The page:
Listen to Your Body, See a Doctor
Lately, I have been thinking about why people do not seek treatment for Rheumatoid Arthritis (RA) or one of the other Rheumatic Diseases (RD). It is confusing to me how people can suffer so much and yet, for whatever reason, they fail to identify that suffering to doctors who can refer them to a rheumatologist or if they do identify it, they are fine with being told to slow down and take some Tylenol.
Why delay seeking RA treatment?
My friend is worried about having RA
I have a friend, a lady who has been asking me about RA for more than three years now. I am glad to answer her questions, but for three years they are the same question. How would she know? (See a rheumatologist.) Can something be done if I do have RA? (Yes.) Will it be expensive? (Maybe.) Can she do alternative treatments? (For what? Goodness sakes you do not even know you have RA.) In the end, she goes away saying yes, she needs to see a doctor and she might or might not ask my opinion about a good rheumatologist.
What stops a person from getting RA treatment?
Why is this so darn difficult? This lady is a little older than me (I am an old fart at 62). She has Medicare. I mean, come on – go get seen and stop worrying. At least stop worrying about whether you have RA. Worry instead about the damage you are doing by not acting. If she puts even a minor amount of worry into that, she would have seen a rheumatologist three years ago. Instead, she seemingly allows her range of movement to decrease and her joints to swell all the time, asking me (and others) if we think she has RA. What does a person in my position say? I tell her though I am a doctor, I am not that kind of doctor. If we are discussing school district budgets, I might be the right guy. But ask me to make a diagnosis of RA and I have to demur because I am totally out of my league.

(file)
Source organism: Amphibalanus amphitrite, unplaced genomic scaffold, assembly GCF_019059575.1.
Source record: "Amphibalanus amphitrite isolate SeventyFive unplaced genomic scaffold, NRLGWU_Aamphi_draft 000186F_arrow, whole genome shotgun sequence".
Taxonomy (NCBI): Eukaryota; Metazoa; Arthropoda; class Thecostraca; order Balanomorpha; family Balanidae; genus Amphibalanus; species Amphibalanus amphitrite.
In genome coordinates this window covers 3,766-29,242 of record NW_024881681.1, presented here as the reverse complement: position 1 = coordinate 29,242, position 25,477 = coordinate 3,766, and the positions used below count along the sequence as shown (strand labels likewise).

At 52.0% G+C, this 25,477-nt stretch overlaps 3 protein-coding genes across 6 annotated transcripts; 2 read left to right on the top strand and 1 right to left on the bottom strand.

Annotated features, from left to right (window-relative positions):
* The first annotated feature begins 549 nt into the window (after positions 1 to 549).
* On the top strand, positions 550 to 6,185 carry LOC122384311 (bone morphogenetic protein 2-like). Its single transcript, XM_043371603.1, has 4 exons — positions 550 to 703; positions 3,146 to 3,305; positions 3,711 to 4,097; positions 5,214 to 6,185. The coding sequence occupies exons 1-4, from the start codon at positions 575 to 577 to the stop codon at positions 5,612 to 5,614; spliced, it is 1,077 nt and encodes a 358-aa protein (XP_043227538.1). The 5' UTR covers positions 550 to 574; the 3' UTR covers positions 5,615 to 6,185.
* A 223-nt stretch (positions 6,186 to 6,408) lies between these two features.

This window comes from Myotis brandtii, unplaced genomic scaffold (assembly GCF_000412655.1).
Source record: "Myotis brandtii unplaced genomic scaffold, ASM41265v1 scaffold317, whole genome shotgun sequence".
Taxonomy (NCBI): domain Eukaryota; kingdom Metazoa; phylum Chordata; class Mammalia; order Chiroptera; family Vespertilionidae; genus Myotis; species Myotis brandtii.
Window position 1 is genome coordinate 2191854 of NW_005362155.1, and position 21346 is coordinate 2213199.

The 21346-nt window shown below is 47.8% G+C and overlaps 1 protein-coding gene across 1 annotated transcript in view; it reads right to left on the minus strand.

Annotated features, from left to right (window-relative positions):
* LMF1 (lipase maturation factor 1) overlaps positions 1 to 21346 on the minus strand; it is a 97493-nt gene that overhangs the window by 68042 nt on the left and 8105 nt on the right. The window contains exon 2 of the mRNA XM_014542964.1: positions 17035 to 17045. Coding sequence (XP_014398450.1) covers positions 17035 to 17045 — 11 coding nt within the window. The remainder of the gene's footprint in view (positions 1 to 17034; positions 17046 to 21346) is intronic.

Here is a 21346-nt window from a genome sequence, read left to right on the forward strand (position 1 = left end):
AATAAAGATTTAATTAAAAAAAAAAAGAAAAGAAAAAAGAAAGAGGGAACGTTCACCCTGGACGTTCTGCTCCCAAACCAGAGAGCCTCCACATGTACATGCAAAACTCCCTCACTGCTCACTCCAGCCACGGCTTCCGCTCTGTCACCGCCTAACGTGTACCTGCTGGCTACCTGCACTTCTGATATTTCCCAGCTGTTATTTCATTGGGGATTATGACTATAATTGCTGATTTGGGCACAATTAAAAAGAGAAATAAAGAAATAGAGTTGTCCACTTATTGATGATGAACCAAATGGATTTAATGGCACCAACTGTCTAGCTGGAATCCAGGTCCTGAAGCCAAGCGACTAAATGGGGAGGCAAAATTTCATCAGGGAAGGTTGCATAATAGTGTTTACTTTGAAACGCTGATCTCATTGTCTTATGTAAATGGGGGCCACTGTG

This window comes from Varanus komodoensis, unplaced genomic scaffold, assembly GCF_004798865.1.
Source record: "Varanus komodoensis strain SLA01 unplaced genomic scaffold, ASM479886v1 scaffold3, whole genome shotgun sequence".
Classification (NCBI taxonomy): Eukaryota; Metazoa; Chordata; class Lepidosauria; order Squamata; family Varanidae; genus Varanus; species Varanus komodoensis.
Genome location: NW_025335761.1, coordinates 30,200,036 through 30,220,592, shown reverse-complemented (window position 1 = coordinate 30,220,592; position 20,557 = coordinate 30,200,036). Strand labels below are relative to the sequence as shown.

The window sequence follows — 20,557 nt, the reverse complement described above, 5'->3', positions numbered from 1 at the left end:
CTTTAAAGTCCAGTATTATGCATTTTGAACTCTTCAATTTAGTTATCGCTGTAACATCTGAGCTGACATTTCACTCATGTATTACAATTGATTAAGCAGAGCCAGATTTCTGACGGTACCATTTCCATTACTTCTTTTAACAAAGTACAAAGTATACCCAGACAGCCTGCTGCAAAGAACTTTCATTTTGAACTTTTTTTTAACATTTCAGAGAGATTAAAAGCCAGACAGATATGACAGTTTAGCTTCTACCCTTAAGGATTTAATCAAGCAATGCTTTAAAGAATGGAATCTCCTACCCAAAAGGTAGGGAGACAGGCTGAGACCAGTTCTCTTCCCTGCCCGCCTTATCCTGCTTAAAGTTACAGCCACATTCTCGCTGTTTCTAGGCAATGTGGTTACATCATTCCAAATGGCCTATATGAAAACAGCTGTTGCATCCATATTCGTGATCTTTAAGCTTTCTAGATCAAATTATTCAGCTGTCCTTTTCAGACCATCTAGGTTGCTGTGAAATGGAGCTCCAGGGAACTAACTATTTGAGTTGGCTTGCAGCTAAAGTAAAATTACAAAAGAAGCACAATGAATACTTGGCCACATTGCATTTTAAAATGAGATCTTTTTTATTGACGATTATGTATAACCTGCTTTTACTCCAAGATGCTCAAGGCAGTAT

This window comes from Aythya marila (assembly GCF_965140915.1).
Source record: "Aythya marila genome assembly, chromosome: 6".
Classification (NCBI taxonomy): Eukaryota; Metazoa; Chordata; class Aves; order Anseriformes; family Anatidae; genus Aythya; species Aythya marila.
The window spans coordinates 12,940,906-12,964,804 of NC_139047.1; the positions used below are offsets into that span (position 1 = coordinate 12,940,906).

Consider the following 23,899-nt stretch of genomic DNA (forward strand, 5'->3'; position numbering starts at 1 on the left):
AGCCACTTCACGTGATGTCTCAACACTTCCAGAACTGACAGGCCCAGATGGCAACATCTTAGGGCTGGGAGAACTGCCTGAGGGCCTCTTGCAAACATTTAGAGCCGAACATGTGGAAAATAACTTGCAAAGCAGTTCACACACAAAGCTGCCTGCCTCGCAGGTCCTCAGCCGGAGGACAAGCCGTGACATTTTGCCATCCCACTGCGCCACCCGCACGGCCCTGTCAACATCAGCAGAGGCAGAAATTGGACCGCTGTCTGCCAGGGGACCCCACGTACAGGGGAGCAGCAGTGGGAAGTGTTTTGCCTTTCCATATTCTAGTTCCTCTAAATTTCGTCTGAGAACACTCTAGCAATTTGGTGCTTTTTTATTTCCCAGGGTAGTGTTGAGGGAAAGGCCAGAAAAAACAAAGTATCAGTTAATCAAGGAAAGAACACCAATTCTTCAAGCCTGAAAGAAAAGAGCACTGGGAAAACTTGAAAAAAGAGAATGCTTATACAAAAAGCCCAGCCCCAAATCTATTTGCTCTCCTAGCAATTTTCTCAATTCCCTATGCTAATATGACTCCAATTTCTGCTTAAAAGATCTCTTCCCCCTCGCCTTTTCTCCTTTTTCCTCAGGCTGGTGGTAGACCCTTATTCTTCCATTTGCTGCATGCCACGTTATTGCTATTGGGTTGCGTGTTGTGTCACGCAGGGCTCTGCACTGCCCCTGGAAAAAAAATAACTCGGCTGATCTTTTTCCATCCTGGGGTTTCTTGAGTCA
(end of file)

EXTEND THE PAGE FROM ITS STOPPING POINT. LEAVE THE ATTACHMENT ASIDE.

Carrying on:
Having RA doesn’t make me an expert on RA
When someone asks me if I think they have RA, they are saying “Hey, you must be an expert on this disease.” No, I am not an expert; the fact that I have RA makes me an expert about me, that is all. And even then, I am often confused about symptoms and what it means to have this or that outcome. But it does not make me an expert on all people who have RA, and if I was a rheumatologist, I would still say come to the office and let’s check it out.
Don’t delay seeing a rheumatologist
RA is nothing to mess around with. I tell her constantly: once joint function is lost, it does not come back 100%. Even with surgery, we are usually not as good as before RA. I think she fails to comprehend that she can feel better, regardless if it is RA, osteoarthritis, or something else. But feeling better takes that first step. She must see a qualified doctor.
Get help sooner rather than later
If you are reading this and you wonder if you have RA or something else might be wrong, please take my advice. See your doctor and ask for a referral; tell your doctor the truth and do it sooner rather than later. Many times doctors have a tough time believing us when we tell them what we are experiencing. Sometimes, we have to repeat ourselves many times before we get in front of a rheumatologist.
But the sooner we start the process, the closer we are to talking to someone who can help. RA is a big scary disease, I get that. No one is saying it will be easy, but you must take the first step. Thinking about it is fine. Talking is fine, but please do not let that be a substitute for doing something. It is too important to put off.
I wonder, if you are putting it off, why are you not seeing a doctor? If you have been diagnosed, did you put off talking to your doctor at first? If you did, was it because of cost, fear, confusion, or something else? Leave your thoughts. I would like to understand your insights.
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